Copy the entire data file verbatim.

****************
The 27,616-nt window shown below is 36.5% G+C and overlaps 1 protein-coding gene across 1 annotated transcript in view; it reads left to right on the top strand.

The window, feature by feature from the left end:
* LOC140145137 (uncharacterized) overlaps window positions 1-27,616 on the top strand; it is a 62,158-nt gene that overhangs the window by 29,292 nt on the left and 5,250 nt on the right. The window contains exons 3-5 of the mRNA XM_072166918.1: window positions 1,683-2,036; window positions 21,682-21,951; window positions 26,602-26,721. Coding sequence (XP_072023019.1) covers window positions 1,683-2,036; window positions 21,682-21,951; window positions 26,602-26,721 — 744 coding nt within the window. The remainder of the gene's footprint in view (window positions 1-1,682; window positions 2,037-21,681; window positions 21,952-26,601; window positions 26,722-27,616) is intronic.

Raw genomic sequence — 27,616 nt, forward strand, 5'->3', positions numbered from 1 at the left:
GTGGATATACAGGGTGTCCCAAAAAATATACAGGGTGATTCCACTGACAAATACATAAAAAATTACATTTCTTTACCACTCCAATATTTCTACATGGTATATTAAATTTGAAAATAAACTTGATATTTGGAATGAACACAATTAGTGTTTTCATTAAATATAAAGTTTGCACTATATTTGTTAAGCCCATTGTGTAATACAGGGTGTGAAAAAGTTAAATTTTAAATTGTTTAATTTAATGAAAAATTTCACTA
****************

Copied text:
The 27,616-nt window shown below is 36.5% G+C and overlaps 1 protein-coding gene across 1 annotated transcript in view; it reads left to right on the top strand.

The window, feature by feature from the left end:
* LOC140145137 (uncharacterized) overlaps window positions 1-27,616 on the top strand; it is a 62,158-nt gene that overhangs the window by 29,292 nt on the left and 5,250 nt on the right. The window contains exons 3-5 of the mRNA XM_072166918.1: window positions 1,683-2,036; window positions 21,682-21,951; window positions 26,602-26,721. Coding sequence (XP_072023019.1) covers window positions 1,683-2,036; window positions 21,682-21,951; window positions 26,602-26,721 — 744 coding nt within the window. The remainder of the gene's footprint in view (window positions 1-1,682; window positions 2,037-21,681; window positions 21,952-26,601; window positions 26,722-27,616) is intronic.

Raw genomic sequence — 27,616 nt, forward strand, 5'->3', positions numbered from 1 at the left:
GTGGATATACAGGGTGTCCCAAAAAATATACAGGGTGATTCCACTGACAAATACATAAAAAATTACATTTCTTTACCACTCCAATATTTCTACATGGTATATTAAATTTGAAAATAAACTTGATATTTGGAATGAACACAATTAGTGTTTTCATTAAATATAAAGTTTGCACTATATTTGTTAAGCCCATTGTGTAATACAGGGTGTGAAAAAGTTAAATTTTAAATTGTTTAATTTAATGAAAAATTTCACTA